KARACHI  - Feeling a bitter resistance within party ranks, nationalist leadership of Qaumi Awami Tehreek has postponed its decision to visit Nine-Zero – MQM headquarters.
After Altaf Hussain called for a separate province for Urdu-speaking people in Sindh, an MQM delegation visited nationalist leader, Ayaz Latif Palijo, to offer a clarification about the ‘controversial’ statement.  Hussain’s statement had drawn scathing criticism from political workers, civil society, media, and social media.  MQM leaders Wasim Akhtar, Kanwar Naveed Jameel and former Sindh chief minister Dr Arbab Ghulam Rahim told QAT chief Hussain had never demanded a bifurcation of Sindh province.
The meeting came two weeks ago, and Ayaz Latif Palijo was given an invitation to Nine-Zero then. Following MQM leaders’ visit , Palijo withdrew his call for a shutter-down strike.
The development however did not impress many with Qaumi Awami Tehreek and as a result some office-bearers left the party against what they called a handshake with MQM.
Sensing a rebellion brewing within, QAT , in its central committee meeting, in Hyderabad on Sunday formally turned down MQM’s invitation to visit Nine-Zero.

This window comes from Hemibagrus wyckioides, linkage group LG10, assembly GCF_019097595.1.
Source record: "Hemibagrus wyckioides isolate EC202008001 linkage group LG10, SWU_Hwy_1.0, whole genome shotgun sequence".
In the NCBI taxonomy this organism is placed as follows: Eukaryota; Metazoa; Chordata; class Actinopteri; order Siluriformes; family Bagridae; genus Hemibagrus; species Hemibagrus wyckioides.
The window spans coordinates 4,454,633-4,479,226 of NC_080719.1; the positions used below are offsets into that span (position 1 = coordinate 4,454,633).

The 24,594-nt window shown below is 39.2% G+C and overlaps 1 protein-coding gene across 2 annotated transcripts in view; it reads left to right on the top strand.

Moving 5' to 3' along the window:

Sources privy to the meeting said QAT leaders spent most of their time discussing MQM delegation’s visit and their invitation, and they were of the view that it should be rejected. 
Although Palijo’s party made a clear decision they would not visit Nine-Zero, it did not make it public through media.
When contacted, QAT Information Secretary Noor Ahmed Katiar said MQM’s invitation was not on agenda of the central committee meeting.
Meanwhile, QAT chief Ayaz Palijo, while addressing a press conference, said his party had decided to observe 2014 as year of “Development, Education, Employment & Peace” for Sindh.
QAT is formally launching a public awareness campaign through protests across Sindh province from today, aiming to highlight the importance of education, progress, development and law and order.
Palijo said Karachi hosted only 22 per cent population of the province, while rural and other districts 78 per cent and they were deprived of basic facilities of development, health and education.
Sindh produced a major share of gas, oil, coal and other resources but it was not getting its due share, Palijo said.